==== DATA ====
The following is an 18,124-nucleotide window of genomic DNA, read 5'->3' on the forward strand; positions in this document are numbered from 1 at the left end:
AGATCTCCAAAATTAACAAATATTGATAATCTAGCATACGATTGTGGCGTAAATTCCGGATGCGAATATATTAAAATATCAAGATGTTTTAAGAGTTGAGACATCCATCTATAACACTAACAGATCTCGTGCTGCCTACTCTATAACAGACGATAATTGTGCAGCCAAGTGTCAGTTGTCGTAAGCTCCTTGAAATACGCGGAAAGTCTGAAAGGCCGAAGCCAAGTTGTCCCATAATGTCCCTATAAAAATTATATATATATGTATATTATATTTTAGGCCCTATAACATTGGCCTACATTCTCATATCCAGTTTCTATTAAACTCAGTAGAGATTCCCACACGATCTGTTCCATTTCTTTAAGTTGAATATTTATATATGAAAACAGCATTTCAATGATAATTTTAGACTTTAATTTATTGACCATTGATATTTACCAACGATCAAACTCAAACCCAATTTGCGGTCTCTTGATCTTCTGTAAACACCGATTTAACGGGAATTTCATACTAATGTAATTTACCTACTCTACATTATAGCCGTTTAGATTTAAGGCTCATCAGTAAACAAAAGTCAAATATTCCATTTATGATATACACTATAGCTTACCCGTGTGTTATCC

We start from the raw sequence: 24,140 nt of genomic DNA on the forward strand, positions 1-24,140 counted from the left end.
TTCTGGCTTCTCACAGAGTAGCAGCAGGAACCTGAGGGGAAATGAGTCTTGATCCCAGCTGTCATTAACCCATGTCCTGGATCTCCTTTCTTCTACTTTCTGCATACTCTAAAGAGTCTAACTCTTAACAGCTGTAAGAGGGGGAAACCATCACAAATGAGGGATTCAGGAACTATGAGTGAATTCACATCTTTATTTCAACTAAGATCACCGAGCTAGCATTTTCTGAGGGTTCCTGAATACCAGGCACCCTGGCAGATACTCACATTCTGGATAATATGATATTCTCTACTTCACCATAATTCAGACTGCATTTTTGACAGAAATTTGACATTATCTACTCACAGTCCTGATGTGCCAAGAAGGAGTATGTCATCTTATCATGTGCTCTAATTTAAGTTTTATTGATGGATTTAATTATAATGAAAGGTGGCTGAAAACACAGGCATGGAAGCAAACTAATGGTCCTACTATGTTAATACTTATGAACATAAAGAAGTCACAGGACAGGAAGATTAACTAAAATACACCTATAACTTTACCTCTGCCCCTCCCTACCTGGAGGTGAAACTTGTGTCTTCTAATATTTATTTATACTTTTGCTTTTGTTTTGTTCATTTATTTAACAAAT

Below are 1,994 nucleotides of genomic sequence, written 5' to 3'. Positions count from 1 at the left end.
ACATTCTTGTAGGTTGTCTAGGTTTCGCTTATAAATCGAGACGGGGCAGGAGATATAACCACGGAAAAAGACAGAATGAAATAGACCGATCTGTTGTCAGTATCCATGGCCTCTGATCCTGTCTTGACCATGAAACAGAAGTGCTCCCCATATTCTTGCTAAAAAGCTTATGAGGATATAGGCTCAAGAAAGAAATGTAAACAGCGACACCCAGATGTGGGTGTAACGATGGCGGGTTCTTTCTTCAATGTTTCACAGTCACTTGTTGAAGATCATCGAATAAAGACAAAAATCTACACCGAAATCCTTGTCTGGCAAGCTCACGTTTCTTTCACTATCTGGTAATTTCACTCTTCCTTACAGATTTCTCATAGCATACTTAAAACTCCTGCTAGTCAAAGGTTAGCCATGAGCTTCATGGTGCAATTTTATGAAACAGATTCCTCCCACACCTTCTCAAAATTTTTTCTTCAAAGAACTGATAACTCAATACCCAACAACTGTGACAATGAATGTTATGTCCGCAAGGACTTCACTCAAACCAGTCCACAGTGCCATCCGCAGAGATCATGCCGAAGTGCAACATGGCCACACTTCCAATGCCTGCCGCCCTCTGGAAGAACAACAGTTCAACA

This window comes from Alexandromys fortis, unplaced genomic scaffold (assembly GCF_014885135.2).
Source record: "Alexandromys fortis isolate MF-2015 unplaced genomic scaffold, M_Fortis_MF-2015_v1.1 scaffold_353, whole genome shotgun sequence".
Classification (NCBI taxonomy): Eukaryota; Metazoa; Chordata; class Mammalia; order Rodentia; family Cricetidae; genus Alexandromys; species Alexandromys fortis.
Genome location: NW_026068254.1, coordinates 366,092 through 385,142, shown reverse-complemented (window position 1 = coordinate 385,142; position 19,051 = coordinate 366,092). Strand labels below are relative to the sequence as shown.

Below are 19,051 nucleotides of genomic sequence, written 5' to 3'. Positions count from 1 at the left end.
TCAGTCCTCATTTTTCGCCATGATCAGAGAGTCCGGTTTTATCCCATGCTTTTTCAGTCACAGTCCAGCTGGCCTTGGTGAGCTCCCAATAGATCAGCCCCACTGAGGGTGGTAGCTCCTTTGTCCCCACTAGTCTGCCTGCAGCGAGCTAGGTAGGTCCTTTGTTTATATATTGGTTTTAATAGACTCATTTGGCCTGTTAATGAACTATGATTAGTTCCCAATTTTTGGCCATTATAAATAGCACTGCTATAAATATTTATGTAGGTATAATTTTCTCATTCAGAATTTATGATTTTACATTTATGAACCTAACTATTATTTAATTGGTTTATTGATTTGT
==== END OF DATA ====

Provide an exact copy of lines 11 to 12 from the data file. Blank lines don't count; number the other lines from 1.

Below are 19,051 nucleotides of genomic sequence, written 5' to 3'. Positions count from 1 at the left end.
TCAGTCCTCATTTTTCGCCATGATCAGAGAGTCCGGTTTTATCCCATGCTTTTTCAGTCACAGTCCAGCTGGCCTTGGTGAGCTCCCAATAGATCAGCCCCACTGAGGGTGGTAGCTCCTTTGTCCCCACTAGTCTGCCTGCAGCGAGCTAGGTAGGTCCTTTGTTTATATATTGGTTTTAATAGACTCATTTGGCCTGTTAATGAACTATGATTAGTTCCCAATTTTTGGCCATTATAAATAGCACTGCTATAAATATTTATGTAGGTATAATTTTCTCATTCAGAATTTATGATTTTACATTTATGAACCTAACTATTATTTAATTGGTTTATTGATTTGT